With OpenEthereum deprecated and Erigon spinning up as a successor, we’re here to make sure the transition is as smooth as possible!
- OpenEthereum (formerly Parity Ethereum) is stopping development on their client after the London hardfork, estimated August 4, 2021
- If all goes well, OpenEthereum’s client will remain operational until the next Eth hardfork (Shanghai - expected October 2020)
- The team will shift focus to the Erigon client (formerly turbogeth)
- Alchemy is hard at work doing everything possible to keep OpenEthereum specific functionality available to all teams during and after the fork
- Alchemy will continue to run OpenEthereum nodes for serving Kovan, trace_ and parity_ endpoints as long as possible
- In parallel, we are spinning up support for Erigon nodes, and working with their team reach feature parity on Kovan, trace_ and parity_ functionality using the new client
At the end of 2019, Parity Technologies transitioned development of the Parity Ethereum client from an in-house project to a new organization called the OpenEthereum Dao. Since then, developers at Gnosis and elsewhere have heroically kept the OpenEthereum client up-to-date, the Kovan network alive, and trace_ API endpoints available.
Recently though, OpenEthereum announced that their client will be deprecated and succeeded by a new one built in collaboration with the team at Erigon (formerly TurboGeth). In the long term this should mean faster, more reliable, better overall experience for former OpenEthereum users.
In the short-term Alchemy is doing everything possible on behalf of our users, working with both the OpenEthereum and Erigon teams, to make sure that service of OpenEthereum-specific functionality remains uninterrupted.
We’ll go over everything we’re doing to take care of the three major OpenEthereum functions, but feel free to skip to the section that’s relevant to you: trace_ endpoints or the Kovan testnet.
The Fork Plan
Currently, OpenEthereum is the only Ethereum client that supports the trace_ methods that many teams use. Since OpenEthereum is supporting London on Mainnet, we expect these methods will continue to be served from OpenEthereum nodes, with no changes necessary.
OpenEthereum, however, likely won’t be making any further changes. This means that when London goes live on mainnet, if there are consensus issues that require updates OpenEthereum nodes and their trace functionality may break.
While we expect this is a remote possibility, we will be doing everything possible on behalf of our users to keep trace methods accessible.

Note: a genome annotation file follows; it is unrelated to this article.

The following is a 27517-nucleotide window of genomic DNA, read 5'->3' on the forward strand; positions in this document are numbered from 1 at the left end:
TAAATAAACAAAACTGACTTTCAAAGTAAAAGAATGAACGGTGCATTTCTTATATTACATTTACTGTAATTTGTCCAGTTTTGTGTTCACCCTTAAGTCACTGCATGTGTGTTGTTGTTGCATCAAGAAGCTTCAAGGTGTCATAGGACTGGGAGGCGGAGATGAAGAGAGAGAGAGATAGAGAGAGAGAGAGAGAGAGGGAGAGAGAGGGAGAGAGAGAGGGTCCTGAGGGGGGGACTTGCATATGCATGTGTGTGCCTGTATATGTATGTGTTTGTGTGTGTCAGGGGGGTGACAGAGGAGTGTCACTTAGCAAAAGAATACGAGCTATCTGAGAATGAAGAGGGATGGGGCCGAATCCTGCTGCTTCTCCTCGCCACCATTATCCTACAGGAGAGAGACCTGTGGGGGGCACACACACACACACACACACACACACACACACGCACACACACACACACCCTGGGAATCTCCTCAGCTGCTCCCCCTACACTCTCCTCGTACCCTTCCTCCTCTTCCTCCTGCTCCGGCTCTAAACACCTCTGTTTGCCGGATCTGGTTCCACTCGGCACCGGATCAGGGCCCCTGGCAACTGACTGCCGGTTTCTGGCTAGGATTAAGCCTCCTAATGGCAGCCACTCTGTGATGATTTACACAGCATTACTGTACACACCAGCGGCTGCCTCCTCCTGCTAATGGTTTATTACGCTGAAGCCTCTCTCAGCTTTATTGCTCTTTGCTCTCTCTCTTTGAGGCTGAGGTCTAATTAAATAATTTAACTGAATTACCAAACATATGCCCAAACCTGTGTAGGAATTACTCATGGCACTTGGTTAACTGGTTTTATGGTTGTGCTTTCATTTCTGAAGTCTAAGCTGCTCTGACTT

The Erigon team is working hard to add support for all the relevant trace endpoints and aims to have a working replacement for OpenEthereum’s versions before London is ready. Alchemy is helping give feedback and iterate on the trace_ namespace as quickly as possible to make sure that they can be drop-in (or near drop-in) replacement for OpenEthereum.
At the same time, we will be spinning up production support for Erigon so that we can swap over trace functionality to their nodes in the event a failover from OpenEthereum is necessary because of London-related issues.
While OpenEthereum has a new client version prepared for London on mainnet, there will not be a new client released for Kovan.
This means that Kovan will continue to run on Berlin-era OpenEthereum nodes, and will not support new features in London, like EIP-1559. That said, as far as most products are concerned London changes should be backwards compatible, and Kovan will remain usable. That said, anyone using Kovan should make sure that they can still rely on the testnet as a staging environment (and potentially consider migrating to Rinkeby or Goerli).
Over time, Erigon will be building support for Kovan, and ushering the testnet into the London Era, though there is no specific date for this yet.
At the moment, Alchemy only supports one method in the parity_ namespace: parity_getBlockReceipts. That method will be replaced by the functionally equivalent eth_getBlockReceipts.
When we migrate to Erigon, there will be no need to make any changes (we will treat both parity_getBlockReceipts and eth_getBlockReceipts as the same method). However, there are certain fields that will be missing - namely the Parity specific fields, transactionLogIndex + type in the logs array. These fields are not critical and not present when you call eth_getTransactionReceipt on Geth.
It is our greatest focus for the weeks leading up to London to make sure that our users have the smoothest possible transition from Berlin. If you or your team has any questions at all about the transition away from OpenEthereum, or London in general, don’t hesitate to reach out directly to me at [email protected]!